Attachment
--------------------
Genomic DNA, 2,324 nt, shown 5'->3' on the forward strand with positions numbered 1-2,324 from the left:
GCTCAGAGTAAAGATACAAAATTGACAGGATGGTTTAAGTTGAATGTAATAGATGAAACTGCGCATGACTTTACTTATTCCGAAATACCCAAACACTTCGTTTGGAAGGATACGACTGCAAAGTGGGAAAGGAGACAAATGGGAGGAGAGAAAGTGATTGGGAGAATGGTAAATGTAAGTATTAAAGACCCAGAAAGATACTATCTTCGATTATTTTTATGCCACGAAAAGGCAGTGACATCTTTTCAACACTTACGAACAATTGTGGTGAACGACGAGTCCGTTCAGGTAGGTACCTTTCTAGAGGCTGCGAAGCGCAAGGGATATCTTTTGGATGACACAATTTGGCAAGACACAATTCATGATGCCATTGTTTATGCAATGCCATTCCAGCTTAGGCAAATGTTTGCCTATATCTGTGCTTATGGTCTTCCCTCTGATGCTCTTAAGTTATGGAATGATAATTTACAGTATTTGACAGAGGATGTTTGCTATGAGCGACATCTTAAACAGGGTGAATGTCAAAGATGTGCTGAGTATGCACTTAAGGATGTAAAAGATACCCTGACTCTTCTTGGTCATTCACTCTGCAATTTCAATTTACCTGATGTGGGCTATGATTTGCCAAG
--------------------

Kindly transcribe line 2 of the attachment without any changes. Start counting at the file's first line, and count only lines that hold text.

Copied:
GCTCAGAGTAAAGATACAAAATTGACAGGATGGTTTAAGTTGAATGTAATAGATGAAACTGCGCATGACTTTACTTATTCCGAAATACCCAAACACTTCGTTTGGAAGGATACGACTGCAAAGTGGGAAAGGAGACAAATGGGAGGAGAGAAAGTGATTGGGAGAATGGTAAATGTAAGTATTAAAGACCCAGAAAGATACTATCTTCGATTATTTTTATGCCACGAAAAGGCAGTGACATCTTTTCAACACTTACGAACAATTGTGGTGAACGACGAGTCCGTTCAGGTAGGTACCTTTCTAGAGGCTGCGAAGCGCAAGGGATATCTTTTGGATGACACAATTTGGCAAGACACAATTCATGATGCCATTGTTTATGCAATGCCATTCCAGCTTAGGCAAATGTTTGCCTATATCTGTGCTTATGGTCTTCCCTCTGATGCTCTTAAGTTATGGAATGATAATTTACAGTATTTGACAGAGGATGTTTGCTATGAGCGACATCTTAAACAGGGTGAATGTCAAAGATGTGCTGAGTATGCACTTAAGGATGTAAAAGATACCCTGACTCTTCTTGGTCATTCACTCTGCAATTTCAATTTACCTGATGTGGGCTATGATTTGCCAAG